Avadya (अवद्य):—[(dyaḥ-dyā-dyaṃ) a.] Low. n. Sin.Source: DDSA: Paia-sadda-mahannavo; a comprehensive Prakrit Hindi dictionary (S)
Avadya (अवद्य) in the Sanskrit language is related to the Prakrit word: Avajja.
[Sanskrit to German]
Sanskrit, also spelled संस्कृतम् (saṃskṛtam), is an ancient language of India commonly seen as the grandmother of the Indo-European language family (even English!). Closely allied with Prakrit and Pali, Sanskrit is more exhaustive in both grammar and terms and has the most extensive collection of literature in the world, greatly surpassing its sister-languages Greek and Latin.
Hindi dictionarySource: DDSA: A practical Hindi-English dictionary
Avadya (अवद्य) [Also spelled avagdy]:—(a) faulty, having blemishes; worthless.
Kannada-English dictionarySource: Alar: Kannada-English corpus
Avadya (ಅವದ್ಯ):—[adjective] inferior, blameable; censurable; wicked.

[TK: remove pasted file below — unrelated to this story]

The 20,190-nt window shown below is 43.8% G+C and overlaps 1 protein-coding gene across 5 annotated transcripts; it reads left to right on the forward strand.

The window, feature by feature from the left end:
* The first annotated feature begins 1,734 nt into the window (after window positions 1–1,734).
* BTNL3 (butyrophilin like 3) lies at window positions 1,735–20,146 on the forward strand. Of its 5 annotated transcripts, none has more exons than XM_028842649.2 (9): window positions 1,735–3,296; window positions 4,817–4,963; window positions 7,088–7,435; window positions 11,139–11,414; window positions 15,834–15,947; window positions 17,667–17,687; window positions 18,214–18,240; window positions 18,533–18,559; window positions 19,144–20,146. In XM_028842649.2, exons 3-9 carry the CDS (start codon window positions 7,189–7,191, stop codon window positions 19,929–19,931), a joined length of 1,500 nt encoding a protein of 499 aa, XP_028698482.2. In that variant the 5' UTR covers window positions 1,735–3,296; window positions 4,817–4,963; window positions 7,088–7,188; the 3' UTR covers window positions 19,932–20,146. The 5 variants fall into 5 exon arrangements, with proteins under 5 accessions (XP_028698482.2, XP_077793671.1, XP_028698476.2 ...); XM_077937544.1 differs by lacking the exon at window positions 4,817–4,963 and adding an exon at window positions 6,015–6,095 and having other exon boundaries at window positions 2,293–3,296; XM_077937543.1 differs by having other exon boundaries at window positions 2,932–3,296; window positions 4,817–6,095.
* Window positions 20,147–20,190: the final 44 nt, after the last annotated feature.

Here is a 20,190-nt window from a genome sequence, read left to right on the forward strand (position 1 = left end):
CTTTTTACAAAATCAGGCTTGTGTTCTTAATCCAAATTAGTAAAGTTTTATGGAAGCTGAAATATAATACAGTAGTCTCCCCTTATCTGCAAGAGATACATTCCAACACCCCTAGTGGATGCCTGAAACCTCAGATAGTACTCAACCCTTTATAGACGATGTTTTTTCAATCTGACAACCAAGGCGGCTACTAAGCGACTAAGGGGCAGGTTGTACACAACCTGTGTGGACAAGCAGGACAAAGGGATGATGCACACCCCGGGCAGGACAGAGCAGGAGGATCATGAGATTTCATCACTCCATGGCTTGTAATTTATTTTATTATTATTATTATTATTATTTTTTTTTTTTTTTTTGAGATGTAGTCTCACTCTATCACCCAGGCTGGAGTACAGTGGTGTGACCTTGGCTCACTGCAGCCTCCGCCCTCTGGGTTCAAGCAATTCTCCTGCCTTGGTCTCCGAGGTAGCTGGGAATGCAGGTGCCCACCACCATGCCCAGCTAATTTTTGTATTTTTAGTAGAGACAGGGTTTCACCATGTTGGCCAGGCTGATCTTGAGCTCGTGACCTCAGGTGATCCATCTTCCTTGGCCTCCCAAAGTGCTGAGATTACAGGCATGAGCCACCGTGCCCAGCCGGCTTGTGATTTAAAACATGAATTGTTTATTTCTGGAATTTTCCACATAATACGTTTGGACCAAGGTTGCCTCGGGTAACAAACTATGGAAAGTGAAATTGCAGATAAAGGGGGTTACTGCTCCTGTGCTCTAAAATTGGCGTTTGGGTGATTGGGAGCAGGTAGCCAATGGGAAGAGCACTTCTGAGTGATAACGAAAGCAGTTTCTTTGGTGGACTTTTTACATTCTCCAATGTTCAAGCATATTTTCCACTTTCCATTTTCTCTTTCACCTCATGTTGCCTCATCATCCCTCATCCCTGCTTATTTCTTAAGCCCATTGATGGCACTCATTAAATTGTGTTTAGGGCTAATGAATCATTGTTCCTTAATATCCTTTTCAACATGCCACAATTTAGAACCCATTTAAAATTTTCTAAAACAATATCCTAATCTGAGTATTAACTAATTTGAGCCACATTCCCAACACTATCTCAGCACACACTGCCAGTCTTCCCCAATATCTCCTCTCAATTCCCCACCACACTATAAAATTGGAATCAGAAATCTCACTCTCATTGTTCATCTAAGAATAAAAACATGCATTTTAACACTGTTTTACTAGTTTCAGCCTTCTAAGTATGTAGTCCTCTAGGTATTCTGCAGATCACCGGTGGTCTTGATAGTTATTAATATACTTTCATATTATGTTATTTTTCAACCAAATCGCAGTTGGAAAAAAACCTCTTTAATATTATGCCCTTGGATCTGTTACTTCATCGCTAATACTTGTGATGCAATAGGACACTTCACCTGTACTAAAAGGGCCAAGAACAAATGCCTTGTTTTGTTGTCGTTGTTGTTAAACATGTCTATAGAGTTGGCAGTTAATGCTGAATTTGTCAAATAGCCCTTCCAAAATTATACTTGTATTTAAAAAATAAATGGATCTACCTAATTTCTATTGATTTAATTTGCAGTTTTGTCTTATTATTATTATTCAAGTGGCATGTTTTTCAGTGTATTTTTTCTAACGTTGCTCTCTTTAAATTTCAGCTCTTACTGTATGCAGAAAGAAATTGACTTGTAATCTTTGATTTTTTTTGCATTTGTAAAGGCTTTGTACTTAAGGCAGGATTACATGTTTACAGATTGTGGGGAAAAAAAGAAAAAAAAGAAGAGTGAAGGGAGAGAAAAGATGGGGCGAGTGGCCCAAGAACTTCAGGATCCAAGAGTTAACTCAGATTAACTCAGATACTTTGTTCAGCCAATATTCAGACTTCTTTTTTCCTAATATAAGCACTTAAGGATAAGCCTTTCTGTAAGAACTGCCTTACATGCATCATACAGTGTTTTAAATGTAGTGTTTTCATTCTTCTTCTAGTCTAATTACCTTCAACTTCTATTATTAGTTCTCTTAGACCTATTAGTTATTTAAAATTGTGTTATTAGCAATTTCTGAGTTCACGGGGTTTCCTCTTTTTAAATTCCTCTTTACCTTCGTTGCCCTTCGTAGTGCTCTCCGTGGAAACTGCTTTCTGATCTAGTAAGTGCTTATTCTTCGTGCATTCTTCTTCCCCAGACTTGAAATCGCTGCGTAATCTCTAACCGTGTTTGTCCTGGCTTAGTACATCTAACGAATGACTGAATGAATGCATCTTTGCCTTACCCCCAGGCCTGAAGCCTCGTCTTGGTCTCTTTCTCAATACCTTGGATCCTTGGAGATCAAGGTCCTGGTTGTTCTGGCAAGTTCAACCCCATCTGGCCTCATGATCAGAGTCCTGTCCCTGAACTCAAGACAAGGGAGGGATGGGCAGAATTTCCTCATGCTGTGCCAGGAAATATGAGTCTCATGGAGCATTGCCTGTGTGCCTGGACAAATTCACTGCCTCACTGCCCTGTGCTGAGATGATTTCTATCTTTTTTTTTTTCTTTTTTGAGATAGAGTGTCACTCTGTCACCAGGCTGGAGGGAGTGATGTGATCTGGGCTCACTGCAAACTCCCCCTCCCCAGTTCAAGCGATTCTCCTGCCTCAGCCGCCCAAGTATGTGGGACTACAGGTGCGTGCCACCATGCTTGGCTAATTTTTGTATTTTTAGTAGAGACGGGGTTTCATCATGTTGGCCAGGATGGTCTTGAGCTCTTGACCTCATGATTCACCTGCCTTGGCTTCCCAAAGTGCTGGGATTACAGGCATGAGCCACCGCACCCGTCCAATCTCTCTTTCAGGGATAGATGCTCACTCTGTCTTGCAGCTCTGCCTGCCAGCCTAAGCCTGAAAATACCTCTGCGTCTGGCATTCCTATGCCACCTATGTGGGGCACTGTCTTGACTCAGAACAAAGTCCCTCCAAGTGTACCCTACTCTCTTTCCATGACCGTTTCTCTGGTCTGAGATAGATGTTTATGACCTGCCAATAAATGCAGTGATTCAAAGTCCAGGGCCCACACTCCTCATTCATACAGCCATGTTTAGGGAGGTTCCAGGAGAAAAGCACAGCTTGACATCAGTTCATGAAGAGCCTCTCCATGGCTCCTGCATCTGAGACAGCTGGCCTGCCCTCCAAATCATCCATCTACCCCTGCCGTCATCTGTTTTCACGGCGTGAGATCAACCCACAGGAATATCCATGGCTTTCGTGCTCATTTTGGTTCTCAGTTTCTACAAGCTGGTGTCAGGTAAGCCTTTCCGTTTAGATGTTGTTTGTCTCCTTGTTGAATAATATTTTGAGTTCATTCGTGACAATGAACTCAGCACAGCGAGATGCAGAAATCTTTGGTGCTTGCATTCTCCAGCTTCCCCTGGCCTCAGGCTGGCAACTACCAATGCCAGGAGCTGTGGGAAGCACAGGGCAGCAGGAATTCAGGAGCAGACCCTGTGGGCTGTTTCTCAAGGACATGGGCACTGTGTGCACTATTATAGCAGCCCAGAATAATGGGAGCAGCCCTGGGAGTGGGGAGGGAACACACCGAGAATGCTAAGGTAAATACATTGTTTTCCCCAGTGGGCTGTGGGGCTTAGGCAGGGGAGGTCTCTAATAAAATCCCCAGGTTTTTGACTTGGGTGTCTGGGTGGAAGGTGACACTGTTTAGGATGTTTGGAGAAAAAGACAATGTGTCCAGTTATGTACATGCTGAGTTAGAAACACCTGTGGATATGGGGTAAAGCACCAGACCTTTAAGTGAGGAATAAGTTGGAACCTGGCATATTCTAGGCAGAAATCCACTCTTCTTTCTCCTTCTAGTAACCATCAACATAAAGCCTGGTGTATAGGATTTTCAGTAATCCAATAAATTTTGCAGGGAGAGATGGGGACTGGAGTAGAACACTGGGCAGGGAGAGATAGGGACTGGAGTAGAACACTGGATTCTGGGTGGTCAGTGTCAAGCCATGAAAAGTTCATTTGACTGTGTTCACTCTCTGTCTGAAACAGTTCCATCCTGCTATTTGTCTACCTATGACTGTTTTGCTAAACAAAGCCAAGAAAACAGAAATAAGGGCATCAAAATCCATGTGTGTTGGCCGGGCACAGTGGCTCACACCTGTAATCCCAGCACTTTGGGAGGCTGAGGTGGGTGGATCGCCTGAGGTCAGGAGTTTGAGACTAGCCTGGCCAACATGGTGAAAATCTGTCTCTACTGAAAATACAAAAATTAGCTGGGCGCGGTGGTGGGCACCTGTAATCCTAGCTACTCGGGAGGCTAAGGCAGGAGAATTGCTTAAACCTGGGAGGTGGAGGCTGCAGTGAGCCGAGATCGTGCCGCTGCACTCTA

--- OR ---
1) [noun] that which is of inferior quality or low in status, rank or value.
2) [noun] an offence against law, religion or social morals; a sin; a defect; a flaw.
Kannada is a Dravidian language (as opposed to the Indo-European language family) mainly spoken in the southwestern region of India.
See also (Relevant definitions)
Ends with (+49): Abhishavadya, Abupavadya, Anaddhavadya, Anavadya, Anupavadya, Apavadya, Arayavadya, Areavadya, Arjunavadya, Bhandavadya, Brahmavadya, Camdravadya, Carmavadya, Caturvidhavadya, Charmavadya, Dalavadya, Dayavadya, Ekamukhavadya, Ekavadya, Gallavadya.
Full-text (+11): Anavadya, Niravadya, Anavadyata, Avajja, Avadyapa, Gohana, Avadyavat, Avadyagohana, Niravadyatva, Avadyabhi, Guhadavadya, Arayavadya, Savadya, Anavadyatva, Niravadyavat, Latva, Anudita, Anavadyabhiru, Avadyadhi, Avadyabhiru.
Search found 5 books and stories containing Avadya, Avadyā, A-vadya; (plurals include: Avadyas, Avadyās, vadyas). You can also click to the full overview containing English textual excerpts. Below are direct links for the most relevant articles:
Tattvartha Sutra (with commentary) (by Vijay K. Jain)
Verse 7.9 - Contemplations with regard to the opposites < [Chapter 7 - The Five Vows]
Rig Veda (translation and commentary) (by H. H. Wilson)
Maha Prajnaparamita Sastra (by Gelongma Karma Migme Chödrön)
Mahabharata (English) (by Kisari Mohan Ganguli)
Kathasaritsagara (the Ocean of Story) (by Somadeva)